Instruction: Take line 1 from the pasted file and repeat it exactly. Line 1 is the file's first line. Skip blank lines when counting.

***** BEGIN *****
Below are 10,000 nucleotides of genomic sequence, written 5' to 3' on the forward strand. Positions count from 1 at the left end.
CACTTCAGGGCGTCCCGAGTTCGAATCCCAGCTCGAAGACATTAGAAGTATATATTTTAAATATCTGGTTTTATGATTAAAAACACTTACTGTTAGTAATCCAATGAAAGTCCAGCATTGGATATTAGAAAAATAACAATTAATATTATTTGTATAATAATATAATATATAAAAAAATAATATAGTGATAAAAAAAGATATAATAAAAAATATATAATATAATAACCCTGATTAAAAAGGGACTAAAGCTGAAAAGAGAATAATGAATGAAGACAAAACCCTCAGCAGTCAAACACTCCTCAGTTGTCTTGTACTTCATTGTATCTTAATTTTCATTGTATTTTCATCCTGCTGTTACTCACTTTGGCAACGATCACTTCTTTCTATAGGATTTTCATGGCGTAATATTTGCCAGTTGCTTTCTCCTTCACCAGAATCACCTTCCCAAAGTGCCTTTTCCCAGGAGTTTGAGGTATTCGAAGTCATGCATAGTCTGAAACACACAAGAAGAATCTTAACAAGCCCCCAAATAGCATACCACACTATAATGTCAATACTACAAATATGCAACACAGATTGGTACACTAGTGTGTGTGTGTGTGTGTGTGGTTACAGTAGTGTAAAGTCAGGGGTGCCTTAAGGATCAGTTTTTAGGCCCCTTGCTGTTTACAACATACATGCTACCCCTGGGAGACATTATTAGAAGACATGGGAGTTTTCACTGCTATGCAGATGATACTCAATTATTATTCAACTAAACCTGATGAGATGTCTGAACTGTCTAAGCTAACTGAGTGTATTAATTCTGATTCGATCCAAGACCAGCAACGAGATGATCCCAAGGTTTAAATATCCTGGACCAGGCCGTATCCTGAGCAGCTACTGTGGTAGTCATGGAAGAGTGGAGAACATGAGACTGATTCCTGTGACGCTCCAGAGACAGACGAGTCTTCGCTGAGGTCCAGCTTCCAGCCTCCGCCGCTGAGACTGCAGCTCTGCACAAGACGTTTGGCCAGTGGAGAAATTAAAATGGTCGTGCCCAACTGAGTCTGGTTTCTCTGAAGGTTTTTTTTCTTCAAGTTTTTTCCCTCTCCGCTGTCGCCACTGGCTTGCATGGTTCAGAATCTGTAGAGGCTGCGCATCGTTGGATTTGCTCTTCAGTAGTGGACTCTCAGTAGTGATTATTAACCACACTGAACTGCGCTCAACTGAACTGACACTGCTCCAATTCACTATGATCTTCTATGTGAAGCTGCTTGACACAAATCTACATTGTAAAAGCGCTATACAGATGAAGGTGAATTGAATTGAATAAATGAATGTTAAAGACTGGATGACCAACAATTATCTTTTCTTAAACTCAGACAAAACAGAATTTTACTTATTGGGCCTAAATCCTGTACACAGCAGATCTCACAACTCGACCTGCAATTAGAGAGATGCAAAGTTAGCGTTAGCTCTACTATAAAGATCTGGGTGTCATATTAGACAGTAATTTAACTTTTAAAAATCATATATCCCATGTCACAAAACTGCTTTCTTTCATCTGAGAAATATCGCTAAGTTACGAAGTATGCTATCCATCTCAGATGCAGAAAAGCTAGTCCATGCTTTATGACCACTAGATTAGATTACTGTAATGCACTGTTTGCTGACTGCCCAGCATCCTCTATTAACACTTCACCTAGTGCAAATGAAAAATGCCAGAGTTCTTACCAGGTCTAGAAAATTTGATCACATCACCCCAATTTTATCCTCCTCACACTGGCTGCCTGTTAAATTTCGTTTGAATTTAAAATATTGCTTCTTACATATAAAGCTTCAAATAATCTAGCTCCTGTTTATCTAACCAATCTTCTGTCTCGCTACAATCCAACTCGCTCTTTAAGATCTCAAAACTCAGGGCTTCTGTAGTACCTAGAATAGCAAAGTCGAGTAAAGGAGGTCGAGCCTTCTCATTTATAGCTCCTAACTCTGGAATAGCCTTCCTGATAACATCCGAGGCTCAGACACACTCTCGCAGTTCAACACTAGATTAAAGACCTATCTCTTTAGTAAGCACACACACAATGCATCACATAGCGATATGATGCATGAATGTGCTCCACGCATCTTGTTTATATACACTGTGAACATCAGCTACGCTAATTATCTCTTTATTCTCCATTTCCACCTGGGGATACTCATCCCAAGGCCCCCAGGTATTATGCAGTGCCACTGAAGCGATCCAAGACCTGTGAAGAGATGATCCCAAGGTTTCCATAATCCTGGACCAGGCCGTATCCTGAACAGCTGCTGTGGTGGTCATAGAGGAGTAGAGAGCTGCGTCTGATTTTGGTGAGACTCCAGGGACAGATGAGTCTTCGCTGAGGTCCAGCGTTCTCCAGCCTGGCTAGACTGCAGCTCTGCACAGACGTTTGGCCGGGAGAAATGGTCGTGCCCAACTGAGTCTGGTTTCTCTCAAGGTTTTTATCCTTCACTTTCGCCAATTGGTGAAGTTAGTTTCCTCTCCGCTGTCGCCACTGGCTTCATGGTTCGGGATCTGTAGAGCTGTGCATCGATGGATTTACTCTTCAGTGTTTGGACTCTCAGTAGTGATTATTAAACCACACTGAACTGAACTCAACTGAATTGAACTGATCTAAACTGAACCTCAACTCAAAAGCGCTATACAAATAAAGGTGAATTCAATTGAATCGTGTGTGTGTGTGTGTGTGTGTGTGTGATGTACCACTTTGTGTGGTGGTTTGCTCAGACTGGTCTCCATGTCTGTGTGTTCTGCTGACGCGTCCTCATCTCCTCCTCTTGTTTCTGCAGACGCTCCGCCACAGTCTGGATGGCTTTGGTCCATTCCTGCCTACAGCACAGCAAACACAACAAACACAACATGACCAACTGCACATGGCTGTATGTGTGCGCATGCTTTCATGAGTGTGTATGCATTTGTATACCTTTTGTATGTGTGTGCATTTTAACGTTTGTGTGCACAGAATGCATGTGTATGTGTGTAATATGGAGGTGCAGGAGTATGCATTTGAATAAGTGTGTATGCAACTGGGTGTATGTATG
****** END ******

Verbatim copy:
Below are 10,000 nucleotides of genomic sequence, written 5' to 3' on the forward strand. Positions count from 1 at the left end.